An axe, hatchet, or machete can be used to slash open the bark to expose the cambium layer. Apply ½ to ١ ml of herbicide, depending on label directions, inside the opening. Disposable syringes can be used to apply the herbicide, but these can be messy to fill. Syringes also can leak and make it easy to overapply herbicide in each incision.

A trigger squirt bottle can also be used, but these can be inconvenient to carry, and they may not apply the herbicide where desired. In addition, most are not tolerant of the solvents found in many herbicide formulations, so they will stop working after a few uses.

A device that works well to dispense hack-and-squirt herbicides is a hydration backpack (some examples of manufacturers include Camelbak, Osage River, iMounTEK, Ecogear, and Northwest) fitted with a line-fill livestock vaccinator (Figure 1). Hydration backpacks are available in a variety of recreational outdoor sports stores and online. Prices can be as low as $10 and go up depending on capacity and brand. Any hydration pack used for this type application should be clearly marked NONPOTABLE to prevent accidental use for drinking water.

A neon green camelbak backpack that holds a pouch of fluid. There are hoses coming out of the backpack that allow the fluid to be drank or released. " "

Figure 1. Hydration backpack with line-fill vaccinator.

A line-fill vaccinator, such as the Prima Tech Premium line-fill or Allflex EM tube-fill vaccinator, is the ideal device to precisely measure herbicide for hack-and-squirt applications. The 2 ml adjustable repeating vaccinators are available from livestock supply sources (such as Stockman’s Supply and Mississippi Serum) and online vendors (such as Jeffers and ValleyVet) for less than $30. The dispensing tube of the hydration pack will likely have to be downsized and fitted to the fill tube of the vaccinator with a barbed connector from a hardware store.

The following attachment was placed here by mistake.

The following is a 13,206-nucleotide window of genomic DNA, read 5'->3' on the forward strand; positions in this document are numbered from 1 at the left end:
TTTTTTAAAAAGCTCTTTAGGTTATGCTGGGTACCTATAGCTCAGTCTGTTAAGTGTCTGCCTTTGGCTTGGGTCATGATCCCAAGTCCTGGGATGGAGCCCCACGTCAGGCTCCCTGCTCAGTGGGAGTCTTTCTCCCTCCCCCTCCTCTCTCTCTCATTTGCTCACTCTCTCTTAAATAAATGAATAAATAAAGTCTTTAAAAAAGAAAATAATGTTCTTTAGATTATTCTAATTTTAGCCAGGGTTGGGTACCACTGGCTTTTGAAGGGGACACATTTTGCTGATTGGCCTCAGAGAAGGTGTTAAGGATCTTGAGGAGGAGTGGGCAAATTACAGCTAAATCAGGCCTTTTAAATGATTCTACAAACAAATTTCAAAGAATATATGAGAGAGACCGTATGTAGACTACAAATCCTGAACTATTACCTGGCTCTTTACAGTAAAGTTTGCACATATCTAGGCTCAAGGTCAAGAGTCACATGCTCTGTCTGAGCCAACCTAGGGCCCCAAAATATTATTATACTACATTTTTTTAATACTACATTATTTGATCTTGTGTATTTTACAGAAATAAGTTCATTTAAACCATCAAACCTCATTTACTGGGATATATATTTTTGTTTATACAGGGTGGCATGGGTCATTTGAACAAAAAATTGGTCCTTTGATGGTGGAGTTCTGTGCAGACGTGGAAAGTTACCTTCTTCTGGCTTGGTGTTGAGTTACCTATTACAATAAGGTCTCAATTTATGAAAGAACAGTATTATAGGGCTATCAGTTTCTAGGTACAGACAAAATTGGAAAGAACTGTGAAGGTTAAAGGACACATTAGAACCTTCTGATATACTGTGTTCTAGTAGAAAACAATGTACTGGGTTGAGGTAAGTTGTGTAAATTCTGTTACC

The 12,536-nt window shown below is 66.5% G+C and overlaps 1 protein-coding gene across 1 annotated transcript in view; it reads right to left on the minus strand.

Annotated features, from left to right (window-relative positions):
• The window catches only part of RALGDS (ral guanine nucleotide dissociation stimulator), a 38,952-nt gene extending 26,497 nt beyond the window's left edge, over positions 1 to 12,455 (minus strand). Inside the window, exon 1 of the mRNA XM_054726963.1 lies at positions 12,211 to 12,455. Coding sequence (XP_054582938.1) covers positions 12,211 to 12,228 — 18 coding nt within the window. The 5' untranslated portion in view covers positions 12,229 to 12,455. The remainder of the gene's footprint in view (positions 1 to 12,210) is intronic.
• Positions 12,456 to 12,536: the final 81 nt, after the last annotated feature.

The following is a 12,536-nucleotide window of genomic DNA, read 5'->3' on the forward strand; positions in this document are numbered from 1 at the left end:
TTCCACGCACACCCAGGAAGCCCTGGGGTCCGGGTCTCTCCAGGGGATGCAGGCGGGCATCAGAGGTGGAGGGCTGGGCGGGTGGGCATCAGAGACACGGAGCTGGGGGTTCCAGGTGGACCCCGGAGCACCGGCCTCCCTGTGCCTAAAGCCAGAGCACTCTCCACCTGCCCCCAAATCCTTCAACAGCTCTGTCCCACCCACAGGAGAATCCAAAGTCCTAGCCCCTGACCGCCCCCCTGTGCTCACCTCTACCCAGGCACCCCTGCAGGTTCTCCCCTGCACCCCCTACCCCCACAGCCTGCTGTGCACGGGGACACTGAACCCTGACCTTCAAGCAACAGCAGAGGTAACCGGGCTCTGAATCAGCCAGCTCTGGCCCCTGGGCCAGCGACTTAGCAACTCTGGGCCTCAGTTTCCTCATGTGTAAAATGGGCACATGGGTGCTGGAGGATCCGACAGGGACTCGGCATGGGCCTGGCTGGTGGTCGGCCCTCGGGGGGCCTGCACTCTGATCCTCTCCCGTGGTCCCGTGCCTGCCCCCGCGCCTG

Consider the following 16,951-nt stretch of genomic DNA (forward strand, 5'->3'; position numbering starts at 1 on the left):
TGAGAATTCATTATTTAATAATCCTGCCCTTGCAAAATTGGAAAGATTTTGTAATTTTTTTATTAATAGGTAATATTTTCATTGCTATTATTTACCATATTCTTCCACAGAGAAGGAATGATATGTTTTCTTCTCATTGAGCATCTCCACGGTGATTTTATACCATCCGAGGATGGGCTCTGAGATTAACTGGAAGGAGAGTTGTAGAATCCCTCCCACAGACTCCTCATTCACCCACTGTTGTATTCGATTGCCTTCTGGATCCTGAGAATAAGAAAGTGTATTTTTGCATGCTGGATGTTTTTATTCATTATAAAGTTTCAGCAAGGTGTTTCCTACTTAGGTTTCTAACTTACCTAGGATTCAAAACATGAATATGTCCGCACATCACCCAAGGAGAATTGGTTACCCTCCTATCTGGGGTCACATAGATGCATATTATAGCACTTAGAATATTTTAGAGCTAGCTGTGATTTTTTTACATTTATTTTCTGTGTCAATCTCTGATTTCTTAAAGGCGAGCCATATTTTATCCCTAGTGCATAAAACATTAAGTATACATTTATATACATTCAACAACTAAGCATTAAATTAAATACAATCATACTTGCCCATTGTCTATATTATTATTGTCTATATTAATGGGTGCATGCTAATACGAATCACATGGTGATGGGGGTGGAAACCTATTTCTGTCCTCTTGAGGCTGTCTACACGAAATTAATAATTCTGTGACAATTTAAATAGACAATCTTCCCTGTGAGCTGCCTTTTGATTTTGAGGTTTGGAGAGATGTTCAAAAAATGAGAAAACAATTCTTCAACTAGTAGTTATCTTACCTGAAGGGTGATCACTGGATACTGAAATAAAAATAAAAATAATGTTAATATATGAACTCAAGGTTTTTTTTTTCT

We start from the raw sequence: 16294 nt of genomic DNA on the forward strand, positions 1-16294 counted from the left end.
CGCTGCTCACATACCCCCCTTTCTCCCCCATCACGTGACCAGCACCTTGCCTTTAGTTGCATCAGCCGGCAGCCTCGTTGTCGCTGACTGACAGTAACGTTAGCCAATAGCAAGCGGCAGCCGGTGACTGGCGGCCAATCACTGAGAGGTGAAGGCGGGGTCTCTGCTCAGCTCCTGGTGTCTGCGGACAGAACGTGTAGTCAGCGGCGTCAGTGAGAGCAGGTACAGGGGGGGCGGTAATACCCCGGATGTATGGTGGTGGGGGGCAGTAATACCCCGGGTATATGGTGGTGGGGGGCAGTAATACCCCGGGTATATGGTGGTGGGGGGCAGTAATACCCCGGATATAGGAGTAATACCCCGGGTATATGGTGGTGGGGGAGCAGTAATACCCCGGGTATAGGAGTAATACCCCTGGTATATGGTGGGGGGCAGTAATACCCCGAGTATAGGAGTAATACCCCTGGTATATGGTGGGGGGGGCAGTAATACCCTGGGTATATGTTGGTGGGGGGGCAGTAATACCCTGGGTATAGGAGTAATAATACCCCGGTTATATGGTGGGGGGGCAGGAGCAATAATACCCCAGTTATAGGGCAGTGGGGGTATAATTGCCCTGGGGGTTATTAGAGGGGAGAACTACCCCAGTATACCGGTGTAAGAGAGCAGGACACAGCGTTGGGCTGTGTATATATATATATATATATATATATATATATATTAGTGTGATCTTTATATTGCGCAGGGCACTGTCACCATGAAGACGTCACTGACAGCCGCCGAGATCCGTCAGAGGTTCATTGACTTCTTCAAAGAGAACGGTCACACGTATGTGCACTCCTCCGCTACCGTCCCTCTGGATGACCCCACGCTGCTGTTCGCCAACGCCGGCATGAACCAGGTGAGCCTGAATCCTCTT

This combination makes a convenient, easy-to-carry applicator that delivers a precise volume of herbicide into incisions of unwanted woody plants. When herbicides are applied in the undiluted form, product that remains in the backpack will still be effective the next time woody plants are treated.

 

The information given here is for educational purposes only. References to commercial products, trade names, or suppliers are made with the understanding that no endorsement is implied and that no discrimination against other products or suppliers is intended.


Publication 3276 (POD-09-21)

By John D. Byrd Jr., PhD, Extension/Research Professor, Plant and Soil Sciences.

Print Friendly, PDF & Email

The Mississippi State University Extension Service is working to ensure all web content is accessible to all users. If you need assistance accessing any of our content, please email the webteam or call 662-325-2262.

Select Your County Office

Authors

Portrait of Dr. John D. Byrd, Jr.
Extension/Research Professor
Weed Scientist/Weed Control - Agronomic and Horticultural Crops and noncropland

Related Publications

Publication Number: P3186
Publication Number: P3316

Pages